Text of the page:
On August 28, 1928, in the Scottish highlands, began the secret story of oil. Three men had an appointment at Achnacarry Castle - a Dutchman, an American and an Englishman. (This Documentary Is courtesy of Aljazeera)
At the end of the 1960s, the Seven Sisters, the major oil companies, controlled 85 percent of the world's oil reserves. Today, they control just 10 percent. New hunting grounds are therefore required, and the Sisters have turned their gaze towards Africa. With peak oil, wars in the Middle East, and the rise in crude prices, Africa is the oil companies' new battleground.
"Everybody thought there could be oil in Sudan but nobody knew anything. It was revealed through exploration by the American company Chevron, towards the end of the 70s. And that was the beginning of the second civil war, which went on until 2002. It lasted for 19 years and cost a million and a half lives and the oil business was at the heart of it."
- Gerard Prunier, a historian
But the real story, the secret story of oil, begins far from Africa. In their bid to dominate Africa, the Sisters installed a king in Libya, a dictator in Gabon, fought the nationalisation of oil resources in Algeria, and through corruption, war and assassinations, brought Nigeria to its knees.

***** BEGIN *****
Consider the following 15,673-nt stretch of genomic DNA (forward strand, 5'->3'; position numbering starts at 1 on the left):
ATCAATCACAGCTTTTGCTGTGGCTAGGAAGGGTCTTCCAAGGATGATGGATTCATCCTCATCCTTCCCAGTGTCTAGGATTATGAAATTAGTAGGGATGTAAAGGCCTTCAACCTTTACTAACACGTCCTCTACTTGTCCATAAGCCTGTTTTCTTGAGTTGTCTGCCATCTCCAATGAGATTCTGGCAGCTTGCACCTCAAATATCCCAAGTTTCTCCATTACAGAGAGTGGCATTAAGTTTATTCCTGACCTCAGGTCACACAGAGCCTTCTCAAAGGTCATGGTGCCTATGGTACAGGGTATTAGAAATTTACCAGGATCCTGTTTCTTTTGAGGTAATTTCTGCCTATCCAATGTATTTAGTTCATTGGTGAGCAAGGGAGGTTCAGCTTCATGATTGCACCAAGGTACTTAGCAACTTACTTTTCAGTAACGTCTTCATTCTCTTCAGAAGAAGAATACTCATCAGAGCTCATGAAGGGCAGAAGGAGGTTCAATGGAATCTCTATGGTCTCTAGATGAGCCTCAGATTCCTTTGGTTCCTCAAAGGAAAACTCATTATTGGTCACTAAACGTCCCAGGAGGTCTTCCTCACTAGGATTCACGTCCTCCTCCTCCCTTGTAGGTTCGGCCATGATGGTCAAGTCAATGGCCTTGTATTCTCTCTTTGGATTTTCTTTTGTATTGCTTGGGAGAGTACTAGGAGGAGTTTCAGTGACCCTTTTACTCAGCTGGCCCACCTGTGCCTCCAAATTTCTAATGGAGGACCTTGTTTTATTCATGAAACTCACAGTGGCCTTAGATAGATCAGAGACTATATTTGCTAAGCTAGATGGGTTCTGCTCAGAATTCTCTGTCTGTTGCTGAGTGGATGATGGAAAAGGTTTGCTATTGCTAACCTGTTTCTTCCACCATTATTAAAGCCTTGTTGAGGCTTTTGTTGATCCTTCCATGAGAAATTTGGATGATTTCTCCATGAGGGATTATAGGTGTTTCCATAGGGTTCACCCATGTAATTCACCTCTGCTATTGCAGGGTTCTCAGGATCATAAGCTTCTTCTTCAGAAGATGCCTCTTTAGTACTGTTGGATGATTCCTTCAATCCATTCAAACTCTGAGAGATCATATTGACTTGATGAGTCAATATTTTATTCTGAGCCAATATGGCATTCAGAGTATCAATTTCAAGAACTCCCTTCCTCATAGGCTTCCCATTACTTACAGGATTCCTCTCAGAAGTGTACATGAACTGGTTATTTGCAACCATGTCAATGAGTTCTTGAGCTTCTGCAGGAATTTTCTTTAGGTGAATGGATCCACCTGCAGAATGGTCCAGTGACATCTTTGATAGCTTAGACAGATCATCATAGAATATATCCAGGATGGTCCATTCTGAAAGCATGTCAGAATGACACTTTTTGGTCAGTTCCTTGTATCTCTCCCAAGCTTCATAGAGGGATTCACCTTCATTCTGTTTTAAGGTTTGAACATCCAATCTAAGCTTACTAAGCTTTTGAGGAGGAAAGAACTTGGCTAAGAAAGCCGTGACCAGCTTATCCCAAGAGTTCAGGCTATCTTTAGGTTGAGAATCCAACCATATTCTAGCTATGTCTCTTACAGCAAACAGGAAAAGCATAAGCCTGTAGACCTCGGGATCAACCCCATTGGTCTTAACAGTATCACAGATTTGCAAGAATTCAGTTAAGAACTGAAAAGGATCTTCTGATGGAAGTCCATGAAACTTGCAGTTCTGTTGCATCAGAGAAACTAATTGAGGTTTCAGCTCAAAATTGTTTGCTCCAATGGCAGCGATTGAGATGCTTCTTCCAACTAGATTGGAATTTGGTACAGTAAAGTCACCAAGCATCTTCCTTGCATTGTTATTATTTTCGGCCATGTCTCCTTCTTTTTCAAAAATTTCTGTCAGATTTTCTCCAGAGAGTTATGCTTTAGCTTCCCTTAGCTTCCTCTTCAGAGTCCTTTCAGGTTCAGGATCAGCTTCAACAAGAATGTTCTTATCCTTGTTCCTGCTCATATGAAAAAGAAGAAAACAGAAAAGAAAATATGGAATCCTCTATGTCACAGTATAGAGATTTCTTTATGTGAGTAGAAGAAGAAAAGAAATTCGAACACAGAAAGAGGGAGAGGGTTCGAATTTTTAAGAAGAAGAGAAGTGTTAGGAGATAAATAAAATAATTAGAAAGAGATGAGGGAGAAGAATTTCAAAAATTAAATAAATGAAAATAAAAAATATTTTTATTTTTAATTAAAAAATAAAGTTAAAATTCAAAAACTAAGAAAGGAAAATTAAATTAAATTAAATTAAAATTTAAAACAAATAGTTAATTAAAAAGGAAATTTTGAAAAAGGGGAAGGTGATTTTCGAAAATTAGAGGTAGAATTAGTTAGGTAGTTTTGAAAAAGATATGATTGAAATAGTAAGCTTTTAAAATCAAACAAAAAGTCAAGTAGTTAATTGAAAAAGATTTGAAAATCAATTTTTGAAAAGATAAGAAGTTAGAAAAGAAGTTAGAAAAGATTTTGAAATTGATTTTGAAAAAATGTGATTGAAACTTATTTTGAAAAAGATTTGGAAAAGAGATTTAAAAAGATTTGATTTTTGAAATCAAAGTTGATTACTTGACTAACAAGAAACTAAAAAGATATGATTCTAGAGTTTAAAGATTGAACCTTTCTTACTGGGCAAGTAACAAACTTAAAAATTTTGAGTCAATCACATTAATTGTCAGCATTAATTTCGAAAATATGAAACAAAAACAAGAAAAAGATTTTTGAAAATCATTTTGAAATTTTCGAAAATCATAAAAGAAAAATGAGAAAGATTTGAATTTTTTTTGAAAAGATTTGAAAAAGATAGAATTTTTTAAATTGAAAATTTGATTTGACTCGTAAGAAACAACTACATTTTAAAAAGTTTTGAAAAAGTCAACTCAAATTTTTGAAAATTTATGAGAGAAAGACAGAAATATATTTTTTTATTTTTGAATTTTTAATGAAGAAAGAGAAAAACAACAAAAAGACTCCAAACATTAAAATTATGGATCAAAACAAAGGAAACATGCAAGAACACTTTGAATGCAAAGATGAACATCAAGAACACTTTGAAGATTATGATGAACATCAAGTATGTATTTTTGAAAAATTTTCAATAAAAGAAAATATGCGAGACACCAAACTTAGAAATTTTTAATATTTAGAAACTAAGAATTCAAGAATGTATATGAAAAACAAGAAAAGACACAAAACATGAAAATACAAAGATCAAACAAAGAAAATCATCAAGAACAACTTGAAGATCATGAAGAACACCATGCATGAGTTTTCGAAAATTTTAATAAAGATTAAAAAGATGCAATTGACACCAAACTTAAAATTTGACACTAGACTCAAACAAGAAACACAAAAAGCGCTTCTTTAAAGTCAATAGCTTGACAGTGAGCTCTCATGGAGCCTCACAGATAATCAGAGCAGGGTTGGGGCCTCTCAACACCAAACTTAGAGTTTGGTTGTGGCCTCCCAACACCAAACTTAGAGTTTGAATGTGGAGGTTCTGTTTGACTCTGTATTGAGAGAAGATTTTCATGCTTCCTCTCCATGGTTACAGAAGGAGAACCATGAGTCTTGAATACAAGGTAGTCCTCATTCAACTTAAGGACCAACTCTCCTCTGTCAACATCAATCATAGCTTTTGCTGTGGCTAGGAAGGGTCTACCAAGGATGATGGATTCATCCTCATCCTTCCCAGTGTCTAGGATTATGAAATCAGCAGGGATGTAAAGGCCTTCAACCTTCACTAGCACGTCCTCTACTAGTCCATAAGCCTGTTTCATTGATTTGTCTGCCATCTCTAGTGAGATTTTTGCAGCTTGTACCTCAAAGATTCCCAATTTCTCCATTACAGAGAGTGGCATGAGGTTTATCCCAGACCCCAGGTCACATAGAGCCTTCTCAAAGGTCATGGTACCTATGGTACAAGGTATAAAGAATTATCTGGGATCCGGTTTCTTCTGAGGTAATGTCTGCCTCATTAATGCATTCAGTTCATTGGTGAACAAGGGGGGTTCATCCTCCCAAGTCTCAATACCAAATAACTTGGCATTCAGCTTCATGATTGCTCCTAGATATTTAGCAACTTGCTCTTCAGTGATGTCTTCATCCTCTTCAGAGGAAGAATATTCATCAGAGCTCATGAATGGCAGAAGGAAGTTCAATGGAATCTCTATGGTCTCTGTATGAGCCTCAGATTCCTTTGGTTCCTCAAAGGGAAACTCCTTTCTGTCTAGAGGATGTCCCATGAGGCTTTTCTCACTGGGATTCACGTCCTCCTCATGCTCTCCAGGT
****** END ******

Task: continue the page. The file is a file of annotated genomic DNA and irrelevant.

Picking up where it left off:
Oil may be flowing into the holds of huge tankers, but in Lagos, petrol shortages are chronic.The country's four refineries are obsolete and the continent's main oil exporter is forced to import refined petrol - a paradox that reaps fortunes for a handful of oil companies. Encouraged by the companies, corruption has become a system of government - some $50bn are estimated to have 'disappeared' out of the $350bn received since independence.
But new players have now joined the great oil game.
China, with its growing appetite for energy, has found new friends in Sudan, and the Chinese builders have moved in. Sudan's President Omar al-Bashir is proud of his co-operation with China - a dam on the Nile, roads, and stadiums.
In order to export 500,000 barrels of oil a day from the oil fields in the South - China financed and built the Heglig pipeline connected to Port Sudan - now South Sudan's precious oil is shipped through North Sudan to Chinese ports.
In a bid to secure oil supplies out of Libya, the US, the UK and the Seven Sisters made peace with the once shunned Colonel Muammar Gaddafi, until he was killed during the Libyan uprising of 2011, but the flow of Libyan oil remains uninterrupted.
In need of funds for rebuilding, Libya is now back to pumping more than a million barrels of oil per day. And the Sisters are happy to oblige.
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